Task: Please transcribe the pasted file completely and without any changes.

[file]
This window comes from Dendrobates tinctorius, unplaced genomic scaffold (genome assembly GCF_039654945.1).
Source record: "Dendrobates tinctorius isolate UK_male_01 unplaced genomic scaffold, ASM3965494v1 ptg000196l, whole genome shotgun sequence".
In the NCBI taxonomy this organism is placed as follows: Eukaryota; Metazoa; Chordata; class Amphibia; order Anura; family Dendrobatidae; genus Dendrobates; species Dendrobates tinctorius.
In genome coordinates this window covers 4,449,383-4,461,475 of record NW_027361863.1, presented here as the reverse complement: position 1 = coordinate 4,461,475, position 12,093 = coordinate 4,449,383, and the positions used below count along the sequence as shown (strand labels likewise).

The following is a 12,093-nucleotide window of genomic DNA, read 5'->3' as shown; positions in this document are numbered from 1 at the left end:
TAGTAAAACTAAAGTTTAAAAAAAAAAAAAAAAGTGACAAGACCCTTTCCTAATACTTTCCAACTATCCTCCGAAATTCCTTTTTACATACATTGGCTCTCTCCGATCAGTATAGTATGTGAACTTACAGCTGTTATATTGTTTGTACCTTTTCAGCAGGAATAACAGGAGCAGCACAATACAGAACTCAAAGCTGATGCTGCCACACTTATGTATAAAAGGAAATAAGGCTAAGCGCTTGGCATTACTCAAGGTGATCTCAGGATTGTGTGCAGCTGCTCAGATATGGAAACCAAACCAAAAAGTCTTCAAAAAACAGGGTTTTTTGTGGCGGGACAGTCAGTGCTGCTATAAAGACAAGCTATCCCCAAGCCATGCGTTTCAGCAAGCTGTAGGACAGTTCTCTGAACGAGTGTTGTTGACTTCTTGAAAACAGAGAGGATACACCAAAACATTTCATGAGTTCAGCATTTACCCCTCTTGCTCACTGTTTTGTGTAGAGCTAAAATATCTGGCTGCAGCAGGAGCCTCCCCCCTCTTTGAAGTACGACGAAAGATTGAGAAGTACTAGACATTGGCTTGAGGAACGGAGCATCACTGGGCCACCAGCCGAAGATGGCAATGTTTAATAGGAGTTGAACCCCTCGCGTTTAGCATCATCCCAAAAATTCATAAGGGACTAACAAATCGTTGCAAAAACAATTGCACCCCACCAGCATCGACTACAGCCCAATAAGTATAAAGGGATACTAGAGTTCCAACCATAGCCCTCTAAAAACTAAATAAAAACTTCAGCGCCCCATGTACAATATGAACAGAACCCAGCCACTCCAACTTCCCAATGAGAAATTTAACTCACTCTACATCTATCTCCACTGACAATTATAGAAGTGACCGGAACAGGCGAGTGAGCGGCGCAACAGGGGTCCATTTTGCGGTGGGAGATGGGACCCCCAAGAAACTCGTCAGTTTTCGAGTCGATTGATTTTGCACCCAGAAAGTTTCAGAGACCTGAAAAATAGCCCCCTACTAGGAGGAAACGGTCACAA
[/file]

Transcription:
This window comes from Dendrobates tinctorius, unplaced genomic scaffold (genome assembly GCF_039654945.1).
Source record: "Dendrobates tinctorius isolate UK_male_01 unplaced genomic scaffold, ASM3965494v1 ptg000196l, whole genome shotgun sequence".
In the NCBI taxonomy this organism is placed as follows: Eukaryota; Metazoa; Chordata; class Amphibia; order Anura; family Dendrobatidae; genus Dendrobates; species Dendrobates tinctorius.
In genome coordinates this window covers 4,449,383-4,461,475 of record NW_027361863.1, presented here as the reverse complement: position 1 = coordinate 4,461,475, position 12,093 = coordinate 4,449,383, and the positions used below count along the sequence as shown (strand labels likewise).

The following is a 12,093-nucleotide window of genomic DNA, read 5'->3' as shown; positions in this document are numbered from 1 at the left end:
TAGTAAAACTAAAGTTTAAAAAAAAAAAAAAAAGTGACAAGACCCTTTCCTAATACTTTCCAACTATCCTCCGAAATTCCTTTTTACATACATTGGCTCTCTCCGATCAGTATAGTATGTGAACTTACAGCTGTTATATTGTTTGTACCTTTTCAGCAGGAATAACAGGAGCAGCACAATACAGAACTCAAAGCTGATGCTGCCACACTTATGTATAAAAGGAAATAAGGCTAAGCGCTTGGCATTACTCAAGGTGATCTCAGGATTGTGTGCAGCTGCTCAGATATGGAAACCAAACCAAAAAGTCTTCAAAAAACAGGGTTTTTTGTGGCGGGACAGTCAGTGCTGCTATAAAGACAAGCTATCCCCAAGCCATGCGTTTCAGCAAGCTGTAGGACAGTTCTCTGAACGAGTGTTGTTGACTTCTTGAAAACAGAGAGGATACACCAAAACATTTCATGAGTTCAGCATTTACCCCTCTTGCTCACTGTTTTGTGTAGAGCTAAAATATCTGGCTGCAGCAGGAGCCTCCCCCCTCTTTGAAGTACGACGAAAGATTGAGAAGTACTAGACATTGGCTTGAGGAACGGAGCATCACTGGGCCACCAGCCGAAGATGGCAATGTTTAATAGGAGTTGAACCCCTCGCGTTTAGCATCATCCCAAAAATTCATAAGGGACTAACAAATCGTTGCAAAAACAATTGCACCCCACCAGCATCGACTACAGCCCAATAAGTATAAAGGGATACTAGAGTTCCAACCATAGCCCTCTAAAAACTAAATAAAAACTTCAGCGCCCCATGTACAATATGAACAGAACCCAGCCACTCCAACTTCCCAATGAGAAATTTAACTCACTCTACATCTATCTCCACTGACAATTATAGAAGTGACCGGAACAGGCGAGTGAGCGGCGCAACAGGGGTCCATTTTGCGGTGGGAGATGGGACCCCCAAGAAACTCGTCAGTTTTCGAGTCGATTGATTTTGCACCCAGAAAGTTTCAGAGACCTGAAAAATAGCCCCCTACTAGGAGGAAACGGTCACAA